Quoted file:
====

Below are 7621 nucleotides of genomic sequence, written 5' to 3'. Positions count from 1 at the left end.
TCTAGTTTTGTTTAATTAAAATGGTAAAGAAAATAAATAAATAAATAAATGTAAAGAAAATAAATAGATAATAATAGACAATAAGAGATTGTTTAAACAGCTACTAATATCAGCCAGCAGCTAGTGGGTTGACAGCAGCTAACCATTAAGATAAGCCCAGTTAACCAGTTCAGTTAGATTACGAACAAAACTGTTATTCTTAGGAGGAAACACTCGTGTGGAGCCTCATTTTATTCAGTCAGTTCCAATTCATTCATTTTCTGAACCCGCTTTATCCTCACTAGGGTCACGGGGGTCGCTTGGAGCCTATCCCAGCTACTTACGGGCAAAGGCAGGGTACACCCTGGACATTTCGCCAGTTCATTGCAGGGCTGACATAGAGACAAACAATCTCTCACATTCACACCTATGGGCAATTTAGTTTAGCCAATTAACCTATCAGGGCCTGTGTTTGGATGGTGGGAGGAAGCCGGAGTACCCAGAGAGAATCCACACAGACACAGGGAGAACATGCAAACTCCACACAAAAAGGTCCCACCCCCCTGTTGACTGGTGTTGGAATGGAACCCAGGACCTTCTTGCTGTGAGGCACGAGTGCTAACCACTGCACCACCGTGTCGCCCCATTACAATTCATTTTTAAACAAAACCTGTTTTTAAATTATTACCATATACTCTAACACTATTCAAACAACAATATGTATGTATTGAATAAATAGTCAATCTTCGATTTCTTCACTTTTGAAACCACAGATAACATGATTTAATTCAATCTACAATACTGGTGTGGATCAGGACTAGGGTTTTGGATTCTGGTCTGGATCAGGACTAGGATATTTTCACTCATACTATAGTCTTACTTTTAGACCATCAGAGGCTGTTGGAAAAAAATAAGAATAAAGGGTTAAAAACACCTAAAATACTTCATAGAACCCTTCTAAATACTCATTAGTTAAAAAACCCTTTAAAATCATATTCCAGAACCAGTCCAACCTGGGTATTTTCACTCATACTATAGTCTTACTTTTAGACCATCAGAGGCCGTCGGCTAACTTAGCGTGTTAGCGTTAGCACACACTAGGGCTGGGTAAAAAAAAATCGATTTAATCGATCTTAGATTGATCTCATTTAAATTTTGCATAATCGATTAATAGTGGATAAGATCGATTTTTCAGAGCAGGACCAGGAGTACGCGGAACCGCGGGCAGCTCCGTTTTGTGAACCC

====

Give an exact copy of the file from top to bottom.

Below are 7621 nucleotides of genomic sequence, written 5' to 3'. Positions count from 1 at the left end.
TCTAGTTTTGTTTAATTAAAATGGTAAAGAAAATAAATAAATAAATAAATGTAAAGAAAATAAATAGATAATAATAGACAATAAGAGATTGTTTAAACAGCTACTAATATCAGCCAGCAGCTAGTGGGTTGACAGCAGCTAACCATTAAGATAAGCCCAGTTAACCAGTTCAGTTAGATTACGAACAAAACTGTTATTCTTAGGAGGAAACACTCGTGTGGAGCCTCATTTTATTCAGTCAGTTCCAATTCATTCATTTTCTGAACCCGCTTTATCCTCACTAGGGTCACGGGGGTCGCTTGGAGCCTATCCCAGCTACTTACGGGCAAAGGCAGGGTACACCCTGGACATTTCGCCAGTTCATTGCAGGGCTGACATAGAGACAAACAATCTCTCACATTCACACCTATGGGCAATTTAGTTTAGCCAATTAACCTATCAGGGCCTGTGTTTGGATGGTGGGAGGAAGCCGGAGTACCCAGAGAGAATCCACACAGACACAGGGAGAACATGCAAACTCCACACAAAAAGGTCCCACCCCCCTGTTGACTGGTGTTGGAATGGAACCCAGGACCTTCTTGCTGTGAGGCACGAGTGCTAACCACTGCACCACCGTGTCGCCCCATTACAATTCATTTTTAAACAAAACCTGTTTTTAAATTATTACCATATACTCTAACACTATTCAAACAACAATATGTATGTATTGAATAAATAGTCAATCTTCGATTTCTTCACTTTTGAAACCACAGATAACATGATTTAATTCAATCTACAATACTGGTGTGGATCAGGACTAGGGTTTTGGATTCTGGTCTGGATCAGGACTAGGATATTTTCACTCATACTATAGTCTTACTTTTAGACCATCAGAGGCTGTTGGAAAAAAATAAGAATAAAGGGTTAAAAACACCTAAAATACTTCATAGAACCCTTCTAAATACTCATTAGTTAAAAAACCCTTTAAAATCATATTCCAGAACCAGTCCAACCTGGGTATTTTCACTCATACTATAGTCTTACTTTTAGACCATCAGAGGCCGTCGGCTAACTTAGCGTGTTAGCGTTAGCACACACTAGGGCTGGGTAAAAAAAAATCGATTTAATCGATCTTAGATTGATCTCATTTAAATTTTGCATAATCGATTAATAGTGGATAAGATCGATTTTTCAGAGCAGGACCAGGAGTACGCGGAACCGCGGGCAGCTCCGTTTTGTGAACCC